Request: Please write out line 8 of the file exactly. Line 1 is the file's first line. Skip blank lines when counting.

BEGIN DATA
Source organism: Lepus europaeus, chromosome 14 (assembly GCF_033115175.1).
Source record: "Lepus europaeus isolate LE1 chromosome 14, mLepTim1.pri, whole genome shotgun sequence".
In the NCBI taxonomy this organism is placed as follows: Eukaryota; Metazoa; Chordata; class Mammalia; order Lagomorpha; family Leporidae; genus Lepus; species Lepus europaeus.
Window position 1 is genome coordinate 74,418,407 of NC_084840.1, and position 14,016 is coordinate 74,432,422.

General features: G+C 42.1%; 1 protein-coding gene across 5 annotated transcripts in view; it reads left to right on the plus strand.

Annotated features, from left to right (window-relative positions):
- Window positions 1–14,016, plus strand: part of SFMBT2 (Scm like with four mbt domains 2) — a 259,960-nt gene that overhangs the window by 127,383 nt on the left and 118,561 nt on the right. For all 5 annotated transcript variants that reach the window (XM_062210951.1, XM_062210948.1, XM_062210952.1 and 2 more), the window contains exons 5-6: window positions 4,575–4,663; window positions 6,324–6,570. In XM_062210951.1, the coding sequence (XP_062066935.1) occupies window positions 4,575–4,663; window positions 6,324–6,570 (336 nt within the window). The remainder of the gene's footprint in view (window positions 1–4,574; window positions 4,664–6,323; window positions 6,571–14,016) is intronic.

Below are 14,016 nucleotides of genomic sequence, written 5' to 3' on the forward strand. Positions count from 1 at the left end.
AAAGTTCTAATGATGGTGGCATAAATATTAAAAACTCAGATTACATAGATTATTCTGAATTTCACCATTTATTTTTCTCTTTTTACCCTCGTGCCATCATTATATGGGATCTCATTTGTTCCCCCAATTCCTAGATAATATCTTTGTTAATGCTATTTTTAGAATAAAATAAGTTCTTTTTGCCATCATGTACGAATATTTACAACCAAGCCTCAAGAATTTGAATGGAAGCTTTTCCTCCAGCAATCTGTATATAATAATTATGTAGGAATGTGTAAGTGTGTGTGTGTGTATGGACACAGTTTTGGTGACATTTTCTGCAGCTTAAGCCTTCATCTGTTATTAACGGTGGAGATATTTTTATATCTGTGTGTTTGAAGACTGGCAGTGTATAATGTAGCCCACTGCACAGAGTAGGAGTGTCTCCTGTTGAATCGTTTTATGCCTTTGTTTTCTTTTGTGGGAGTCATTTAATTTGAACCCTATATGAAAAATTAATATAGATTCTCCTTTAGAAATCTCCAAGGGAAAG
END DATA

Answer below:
Below are 14,016 nucleotides of genomic sequence, written 5' to 3' on the forward strand. Positions count from 1 at the left end.